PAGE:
Ok, it’s a crummy photo. You would think, being a photographer, I would be able to do better than this, right? Bro, do you even focus? Ideally, I would have had set up some decent lights, or taken this during the day. But, in my defense, I’m more excited about sharing than actually putting this shot into any portfolio.
12×18 print, matted and framed in an 18×24 frame. Bitchin’.
Here’s the thing; I bought a proper mat cutter. I mean, Proper. 32 inch cutting capacity, fixed guiderail, can cut up to a 4 1/2 inch border. OMG. See, I’m so excited about it that it’s making me write like a tweet from a 13 year old girl. WTF?
I love cutting mats and framing pics. If you have read my bio you know I come from a drawing and painting background. I used to build my own stretcher frames, buy canvas by the roll and stretch and prime my own canvases. I swear, I came to love that process more than than painting itself. And, in a way, I feel that way about matting and framing photographs.
Matting a photograph is actually very important. From Wikipedia: “One of the most important functions is that it separates the glass from the art or document being framed; this is primarily important because any condensation that develops on the inside of the glass can be transferred to the piece if they are not separated, resulting in water damage, mold or mildew. Photos should also be separated from the glass because the surface of photographs is particularly easy to damage.” So, there’s that.
It also makes it look cool. It separates the picture from it’s surroundings, makes it stand out.
I’m excited about this picture for two reasons. First, it has a mat with totally straight cuts. For the life of me, I couldn’t get a cut straight from my old mat cutter. It was horrible. This? Sweet, straight cuts. And the blade went through the mat like buttah.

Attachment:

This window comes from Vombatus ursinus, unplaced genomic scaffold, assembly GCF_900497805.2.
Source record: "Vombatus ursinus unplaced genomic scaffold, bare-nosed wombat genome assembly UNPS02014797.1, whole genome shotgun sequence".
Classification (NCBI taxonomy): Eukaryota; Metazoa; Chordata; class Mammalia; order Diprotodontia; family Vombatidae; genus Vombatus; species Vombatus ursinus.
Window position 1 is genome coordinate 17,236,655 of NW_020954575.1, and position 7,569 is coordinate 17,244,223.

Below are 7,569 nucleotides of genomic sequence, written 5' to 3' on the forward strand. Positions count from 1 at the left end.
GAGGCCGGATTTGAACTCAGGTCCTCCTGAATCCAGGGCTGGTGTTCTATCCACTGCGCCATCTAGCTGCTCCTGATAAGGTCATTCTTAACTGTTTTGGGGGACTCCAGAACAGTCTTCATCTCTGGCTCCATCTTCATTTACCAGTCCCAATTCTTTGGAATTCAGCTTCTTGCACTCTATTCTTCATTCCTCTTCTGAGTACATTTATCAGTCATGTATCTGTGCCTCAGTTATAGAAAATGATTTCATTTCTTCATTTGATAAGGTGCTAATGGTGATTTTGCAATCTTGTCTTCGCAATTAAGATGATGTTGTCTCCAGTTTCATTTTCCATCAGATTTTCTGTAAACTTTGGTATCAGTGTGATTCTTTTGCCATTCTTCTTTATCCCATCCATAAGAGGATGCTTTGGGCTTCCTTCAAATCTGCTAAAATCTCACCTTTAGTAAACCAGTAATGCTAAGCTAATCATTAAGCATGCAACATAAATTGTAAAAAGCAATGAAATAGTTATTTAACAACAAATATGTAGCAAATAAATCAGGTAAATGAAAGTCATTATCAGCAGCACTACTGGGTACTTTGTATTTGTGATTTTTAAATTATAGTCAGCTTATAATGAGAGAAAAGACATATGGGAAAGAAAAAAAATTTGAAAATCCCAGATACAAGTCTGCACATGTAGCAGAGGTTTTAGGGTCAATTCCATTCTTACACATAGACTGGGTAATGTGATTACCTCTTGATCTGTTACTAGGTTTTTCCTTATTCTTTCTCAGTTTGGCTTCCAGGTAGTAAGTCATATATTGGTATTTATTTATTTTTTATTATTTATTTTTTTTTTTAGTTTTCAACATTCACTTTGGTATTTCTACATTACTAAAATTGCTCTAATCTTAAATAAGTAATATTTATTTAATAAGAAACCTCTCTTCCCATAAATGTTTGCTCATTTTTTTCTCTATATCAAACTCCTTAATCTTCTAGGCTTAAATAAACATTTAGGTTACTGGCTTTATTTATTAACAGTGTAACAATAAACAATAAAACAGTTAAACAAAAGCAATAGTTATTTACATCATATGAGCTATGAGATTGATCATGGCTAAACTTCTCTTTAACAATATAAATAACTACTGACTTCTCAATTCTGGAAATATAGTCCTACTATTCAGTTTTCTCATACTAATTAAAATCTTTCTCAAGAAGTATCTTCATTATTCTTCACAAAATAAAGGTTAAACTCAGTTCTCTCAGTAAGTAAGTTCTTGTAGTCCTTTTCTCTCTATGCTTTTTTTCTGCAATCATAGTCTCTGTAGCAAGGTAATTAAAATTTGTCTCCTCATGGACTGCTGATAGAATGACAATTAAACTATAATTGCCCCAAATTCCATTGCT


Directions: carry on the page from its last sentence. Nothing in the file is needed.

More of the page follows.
Second, at 12×18, this is the largest print I’ve ever ordered. I know that’s not much for many people, but its a pretty big milestone for me.
This is from May, 2010, at The Box Office Gallery, smack dab in the Arts District, downtown Las Vegas. I had the privilege to show my work there over several months in the spring and summer of that year. It was such a revelation to see my art set up and displayed in real life.
The prints there are smaller, 8×10’s mostly. At the time I had only been shooting with my Canon Powershot A1000 point and shoot camera. Still, I’m very impressed with what I was able to achieve with what I had. And I had several people compliment me, especially after we talked about my equipment. Or, lack thereof. Once, when I said that I should have been using a “better” camera, this guy looked me straight in the eye and said, “A sharp tool does not a craftsman make.” Truth. I have never forgotten that.
But, now, I’ve got the opportunity to print bigger, and with my new, proper mat cutter, I’ve got the opportunity to show better. God in Heaven, I love that cutter.
Oh yeah, and then there’s the photographs themselves. Hopefully those have improved as well.
Listen up: if you are not printing your photographs, regardless of size, you don’t know what you are missing. If all you are doing is merely sharing your work on facebook, instagram, flickr, or whatever, and not producing it here in the real world, you are cheating yourself. And all the others who could also experience your work.
There are very few feelings as great as holding your own art in your own hands. It is magic.